trainmonster
03-03-2006, 06:46 AM
You know it seems to me like a solution is right infornt of me. Why dont they just make RR with better hours. Why cant there be set shifts and some decent hours. People work alot better when they develop a routine, set shift or easyer hours wouldnt demand so much from the human body. Railroading is alot of work, and you need time to sleep. It just seems like a crazy idea to punish somebody for not being able to get good rest before the next shift.

That's why I wouldn't work for the RR even if you gave me all the gold in Ft. Knox for it.

Rich

J
03-03-2006, 10:41 AM
You're talking about a complex system that has evolved over decades. A few factors:
- Customers aren't interested in the convenience of the railroads or their employees and stopping trains after 10 pm isn't going to wash.
- Pay is almost always based on mileage - do you want to tell a 35-year employee (or his local chairman) that he can only work (earn) X miles (hours) a month?
- A railroad can provide a lineup so a crew can predict when they're going to work. The accuracy of such schemes can be demolished by someone laying off on call, a service interruption (accident, equipment failure, bad order set out, weather), unexpected train popping up in interchange.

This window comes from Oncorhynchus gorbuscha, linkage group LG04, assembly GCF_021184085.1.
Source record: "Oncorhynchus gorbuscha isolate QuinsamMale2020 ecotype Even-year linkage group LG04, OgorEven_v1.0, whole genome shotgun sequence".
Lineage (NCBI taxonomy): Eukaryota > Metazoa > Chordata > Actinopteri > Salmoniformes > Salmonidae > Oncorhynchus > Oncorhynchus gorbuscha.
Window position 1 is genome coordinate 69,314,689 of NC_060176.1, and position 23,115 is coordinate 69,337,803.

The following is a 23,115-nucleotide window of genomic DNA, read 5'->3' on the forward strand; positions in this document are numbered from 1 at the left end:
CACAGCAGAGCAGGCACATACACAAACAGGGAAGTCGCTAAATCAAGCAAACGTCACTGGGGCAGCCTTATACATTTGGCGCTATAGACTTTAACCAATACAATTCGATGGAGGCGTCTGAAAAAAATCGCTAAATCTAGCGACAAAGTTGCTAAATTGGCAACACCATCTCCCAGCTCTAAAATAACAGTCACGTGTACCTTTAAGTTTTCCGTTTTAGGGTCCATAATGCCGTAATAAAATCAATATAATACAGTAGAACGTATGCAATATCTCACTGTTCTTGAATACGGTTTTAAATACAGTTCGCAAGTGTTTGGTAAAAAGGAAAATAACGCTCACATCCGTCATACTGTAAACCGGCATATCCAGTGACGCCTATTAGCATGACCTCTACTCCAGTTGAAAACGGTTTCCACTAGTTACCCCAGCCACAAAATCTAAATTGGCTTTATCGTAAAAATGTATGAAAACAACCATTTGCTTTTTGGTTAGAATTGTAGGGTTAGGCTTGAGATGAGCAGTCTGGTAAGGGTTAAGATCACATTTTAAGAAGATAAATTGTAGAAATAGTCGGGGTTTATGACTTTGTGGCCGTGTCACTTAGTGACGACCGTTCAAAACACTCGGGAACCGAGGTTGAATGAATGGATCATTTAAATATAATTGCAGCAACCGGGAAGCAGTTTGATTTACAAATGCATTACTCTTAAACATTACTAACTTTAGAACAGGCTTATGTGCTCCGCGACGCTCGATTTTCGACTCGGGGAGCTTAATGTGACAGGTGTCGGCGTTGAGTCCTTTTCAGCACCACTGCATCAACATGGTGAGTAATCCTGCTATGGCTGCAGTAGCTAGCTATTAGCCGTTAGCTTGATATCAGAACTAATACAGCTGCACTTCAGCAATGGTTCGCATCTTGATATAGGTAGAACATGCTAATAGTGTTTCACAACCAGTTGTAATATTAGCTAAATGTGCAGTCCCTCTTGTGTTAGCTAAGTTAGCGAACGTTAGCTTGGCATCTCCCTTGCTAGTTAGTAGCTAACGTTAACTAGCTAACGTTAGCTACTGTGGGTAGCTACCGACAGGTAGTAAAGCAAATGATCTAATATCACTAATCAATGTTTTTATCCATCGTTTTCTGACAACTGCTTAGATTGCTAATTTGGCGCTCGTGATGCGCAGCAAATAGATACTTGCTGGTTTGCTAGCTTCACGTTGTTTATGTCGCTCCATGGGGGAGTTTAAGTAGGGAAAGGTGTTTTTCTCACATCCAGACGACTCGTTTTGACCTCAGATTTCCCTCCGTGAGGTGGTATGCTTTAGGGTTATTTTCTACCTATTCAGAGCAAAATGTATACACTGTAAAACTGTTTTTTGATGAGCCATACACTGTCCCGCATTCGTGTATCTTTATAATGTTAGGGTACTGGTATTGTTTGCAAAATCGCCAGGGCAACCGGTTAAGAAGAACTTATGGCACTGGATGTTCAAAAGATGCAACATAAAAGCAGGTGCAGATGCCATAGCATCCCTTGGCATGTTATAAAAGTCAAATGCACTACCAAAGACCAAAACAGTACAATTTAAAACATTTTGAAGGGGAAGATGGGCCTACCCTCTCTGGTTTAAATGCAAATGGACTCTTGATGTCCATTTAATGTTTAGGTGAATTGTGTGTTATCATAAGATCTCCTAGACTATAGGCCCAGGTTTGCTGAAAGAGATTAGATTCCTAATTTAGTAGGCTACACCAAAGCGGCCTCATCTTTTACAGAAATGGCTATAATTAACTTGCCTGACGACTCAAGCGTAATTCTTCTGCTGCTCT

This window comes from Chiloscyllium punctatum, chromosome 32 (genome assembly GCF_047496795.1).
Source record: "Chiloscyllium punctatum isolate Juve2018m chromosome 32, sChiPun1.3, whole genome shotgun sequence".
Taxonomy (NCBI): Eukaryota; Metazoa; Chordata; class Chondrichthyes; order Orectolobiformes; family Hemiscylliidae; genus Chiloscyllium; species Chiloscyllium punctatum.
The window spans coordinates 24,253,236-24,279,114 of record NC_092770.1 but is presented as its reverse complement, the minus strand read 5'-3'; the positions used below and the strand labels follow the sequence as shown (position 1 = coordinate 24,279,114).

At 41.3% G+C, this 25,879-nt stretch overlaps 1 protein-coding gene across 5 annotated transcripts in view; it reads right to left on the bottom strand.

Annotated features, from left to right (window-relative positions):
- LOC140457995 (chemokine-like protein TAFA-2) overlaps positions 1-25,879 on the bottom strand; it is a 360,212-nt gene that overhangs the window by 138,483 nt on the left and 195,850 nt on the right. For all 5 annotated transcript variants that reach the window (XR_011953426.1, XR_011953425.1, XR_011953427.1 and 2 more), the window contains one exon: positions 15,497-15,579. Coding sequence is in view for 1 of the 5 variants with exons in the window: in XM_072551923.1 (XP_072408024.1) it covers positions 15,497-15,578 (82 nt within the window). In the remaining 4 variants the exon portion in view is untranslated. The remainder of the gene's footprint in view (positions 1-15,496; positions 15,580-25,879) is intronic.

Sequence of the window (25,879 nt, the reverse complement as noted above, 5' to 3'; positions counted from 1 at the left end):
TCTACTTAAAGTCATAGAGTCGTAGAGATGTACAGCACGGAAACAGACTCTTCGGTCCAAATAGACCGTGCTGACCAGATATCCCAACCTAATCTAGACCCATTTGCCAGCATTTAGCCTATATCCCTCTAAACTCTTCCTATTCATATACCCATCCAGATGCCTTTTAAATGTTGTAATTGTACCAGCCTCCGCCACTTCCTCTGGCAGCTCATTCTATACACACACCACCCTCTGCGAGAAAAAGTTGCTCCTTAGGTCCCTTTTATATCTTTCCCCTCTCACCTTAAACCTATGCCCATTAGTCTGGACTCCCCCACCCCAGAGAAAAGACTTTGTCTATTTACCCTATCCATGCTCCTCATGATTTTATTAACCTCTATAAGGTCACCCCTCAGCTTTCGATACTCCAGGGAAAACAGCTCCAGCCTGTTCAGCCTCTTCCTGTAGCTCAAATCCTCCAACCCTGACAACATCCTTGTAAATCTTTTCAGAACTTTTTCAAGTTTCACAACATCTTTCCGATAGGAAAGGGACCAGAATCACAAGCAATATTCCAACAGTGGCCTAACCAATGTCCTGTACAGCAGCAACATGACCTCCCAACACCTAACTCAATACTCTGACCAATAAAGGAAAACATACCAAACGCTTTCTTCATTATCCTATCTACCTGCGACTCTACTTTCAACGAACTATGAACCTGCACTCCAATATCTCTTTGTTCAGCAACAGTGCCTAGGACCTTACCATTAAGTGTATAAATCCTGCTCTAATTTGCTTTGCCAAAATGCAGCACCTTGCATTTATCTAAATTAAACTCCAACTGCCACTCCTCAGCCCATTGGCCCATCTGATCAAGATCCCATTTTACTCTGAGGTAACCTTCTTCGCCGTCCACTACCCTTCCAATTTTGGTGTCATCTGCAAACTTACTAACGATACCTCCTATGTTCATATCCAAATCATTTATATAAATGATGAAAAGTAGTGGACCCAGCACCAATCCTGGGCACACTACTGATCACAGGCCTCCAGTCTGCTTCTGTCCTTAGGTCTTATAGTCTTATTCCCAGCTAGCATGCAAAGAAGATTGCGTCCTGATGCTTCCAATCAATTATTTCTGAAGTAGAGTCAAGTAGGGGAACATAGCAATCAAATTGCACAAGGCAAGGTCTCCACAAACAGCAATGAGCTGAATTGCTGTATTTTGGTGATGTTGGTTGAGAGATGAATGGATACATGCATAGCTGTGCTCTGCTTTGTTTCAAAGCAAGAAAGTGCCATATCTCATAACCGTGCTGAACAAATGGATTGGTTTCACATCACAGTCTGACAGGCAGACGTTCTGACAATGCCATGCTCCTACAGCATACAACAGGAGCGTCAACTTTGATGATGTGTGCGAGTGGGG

There is a significant amount of effort going on in this area. Railroads recognize that to attract and keep people they have to change. I'll share more when I have the time.

E3429
03-05-2006, 02:55 AM
This rule is already in effect as far as I know. A form must be signed by both the engineer and the employee in charge stating that all switches handled have been restored to normal position at the end of the tour (whether any were handled or not). The paperwork must then be kept for X-amount of days. Failure to do so can result in a $27,000 fine to the employee.

And yeah, better hours would help!

E

J
03-05-2006, 08:26 PM
The "Switch Position Awareness Form" is currently required by FRA's Safety Directive issued late last year. This will become obsolete when the final rule is issued.